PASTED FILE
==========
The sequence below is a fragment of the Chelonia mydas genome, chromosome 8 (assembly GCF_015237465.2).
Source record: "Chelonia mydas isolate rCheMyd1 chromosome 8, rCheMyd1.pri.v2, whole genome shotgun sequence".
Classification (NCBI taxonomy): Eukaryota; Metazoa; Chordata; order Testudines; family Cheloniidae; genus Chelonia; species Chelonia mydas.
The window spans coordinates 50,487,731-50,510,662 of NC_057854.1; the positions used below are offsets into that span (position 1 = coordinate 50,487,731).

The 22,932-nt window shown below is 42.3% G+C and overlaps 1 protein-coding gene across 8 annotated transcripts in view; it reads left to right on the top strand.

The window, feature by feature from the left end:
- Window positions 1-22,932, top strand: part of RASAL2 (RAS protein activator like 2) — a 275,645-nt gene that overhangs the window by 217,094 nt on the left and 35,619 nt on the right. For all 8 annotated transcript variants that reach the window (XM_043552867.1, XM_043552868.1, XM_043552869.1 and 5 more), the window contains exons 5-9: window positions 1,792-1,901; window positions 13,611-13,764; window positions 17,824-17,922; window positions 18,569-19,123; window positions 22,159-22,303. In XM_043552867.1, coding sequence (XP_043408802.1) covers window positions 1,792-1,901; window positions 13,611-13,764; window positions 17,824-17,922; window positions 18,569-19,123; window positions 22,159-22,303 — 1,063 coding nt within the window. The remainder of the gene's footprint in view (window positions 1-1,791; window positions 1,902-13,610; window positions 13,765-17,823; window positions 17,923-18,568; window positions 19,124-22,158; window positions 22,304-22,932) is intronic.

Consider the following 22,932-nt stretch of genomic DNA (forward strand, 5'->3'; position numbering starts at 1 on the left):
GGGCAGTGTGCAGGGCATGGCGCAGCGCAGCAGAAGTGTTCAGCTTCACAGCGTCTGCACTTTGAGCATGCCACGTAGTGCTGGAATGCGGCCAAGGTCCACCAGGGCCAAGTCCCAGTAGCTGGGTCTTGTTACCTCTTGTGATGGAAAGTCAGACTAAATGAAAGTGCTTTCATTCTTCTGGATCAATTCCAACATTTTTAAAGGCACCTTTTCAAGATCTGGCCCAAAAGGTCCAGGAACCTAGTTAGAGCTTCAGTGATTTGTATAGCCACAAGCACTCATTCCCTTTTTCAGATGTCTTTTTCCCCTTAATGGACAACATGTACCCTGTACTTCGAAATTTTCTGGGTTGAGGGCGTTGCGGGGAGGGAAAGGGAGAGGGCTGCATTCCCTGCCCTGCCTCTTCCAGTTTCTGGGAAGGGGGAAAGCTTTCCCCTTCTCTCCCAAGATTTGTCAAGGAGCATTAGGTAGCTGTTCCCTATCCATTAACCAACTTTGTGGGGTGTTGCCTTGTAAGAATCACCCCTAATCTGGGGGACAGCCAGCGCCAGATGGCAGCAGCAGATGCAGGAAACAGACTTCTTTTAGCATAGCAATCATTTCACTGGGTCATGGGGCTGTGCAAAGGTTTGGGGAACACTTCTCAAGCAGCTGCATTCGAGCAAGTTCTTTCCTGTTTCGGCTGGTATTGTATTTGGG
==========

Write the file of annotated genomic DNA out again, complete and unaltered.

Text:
The sequence below is a fragment of the Chelonia mydas genome, chromosome 8 (assembly GCF_015237465.2).
Source record: "Chelonia mydas isolate rCheMyd1 chromosome 8, rCheMyd1.pri.v2, whole genome shotgun sequence".
Classification (NCBI taxonomy): Eukaryota; Metazoa; Chordata; order Testudines; family Cheloniidae; genus Chelonia; species Chelonia mydas.
The window spans coordinates 50,487,731-50,510,662 of NC_057854.1; the positions used below are offsets into that span (position 1 = coordinate 50,487,731).

The 22,932-nt window shown below is 42.3% G+C and overlaps 1 protein-coding gene across 8 annotated transcripts in view; it reads left to right on the top strand.

The window, feature by feature from the left end:
- Window positions 1-22,932, top strand: part of RASAL2 (RAS protein activator like 2) — a 275,645-nt gene that overhangs the window by 217,094 nt on the left and 35,619 nt on the right. For all 8 annotated transcript variants that reach the window (XM_043552867.1, XM_043552868.1, XM_043552869.1 and 5 more), the window contains exons 5-9: window positions 1,792-1,901; window positions 13,611-13,764; window positions 17,824-17,922; window positions 18,569-19,123; window positions 22,159-22,303. In XM_043552867.1, coding sequence (XP_043408802.1) covers window positions 1,792-1,901; window positions 13,611-13,764; window positions 17,824-17,922; window positions 18,569-19,123; window positions 22,159-22,303 — 1,063 coding nt within the window. The remainder of the gene's footprint in view (window positions 1-1,791; window positions 1,902-13,610; window positions 13,765-17,823; window positions 17,923-18,568; window positions 19,124-22,158; window positions 22,304-22,932) is intronic.

Consider the following 22,932-nt stretch of genomic DNA (forward strand, 5'->3'; position numbering starts at 1 on the left):
GGGCAGTGTGCAGGGCATGGCGCAGCGCAGCAGAAGTGTTCAGCTTCACAGCGTCTGCACTTTGAGCATGCCACGTAGTGCTGGAATGCGGCCAAGGTCCACCAGGGCCAAGTCCCAGTAGCTGGGTCTTGTTACCTCTTGTGATGGAAAGTCAGACTAAATGAAAGTGCTTTCATTCTTCTGGATCAATTCCAACATTTTTAAAGGCACCTTTTCAAGATCTGGCCCAAAAGGTCCAGGAACCTAGTTAGAGCTTCAGTGATTTGTATAGCCACAAGCACTCATTCCCTTTTTCAGATGTCTTTTTCCCCTTAATGGACAACATGTACCCTGTACTTCGAAATTTTCTGGGTTGAGGGCGTTGCGGGGAGGGAAAGGGAGAGGGCTGCATTCCCTGCCCTGCCTCTTCCAGTTTCTGGGAAGGGGGAAAGCTTTCCCCTTCTCTCCCAAGATTTGTCAAGGAGCATTAGGTAGCTGTTCCCTATCCATTAACCAACTTTGTGGGGTGTTGCCTTGTAAGAATCACCCCTAATCTGGGGGACAGCCAGCGCCAGATGGCAGCAGCAGATGCAGGAAACAGACTTCTTTTAGCATAGCAATCATTTCACTGGGTCATGGGGCTGTGCAAAGGTTTGGGGAACACTTCTCAAGCAGCTGCATTCGAGCAAGTTCTTTCCTGTTTCGGCTGGTATTGTATTTGGG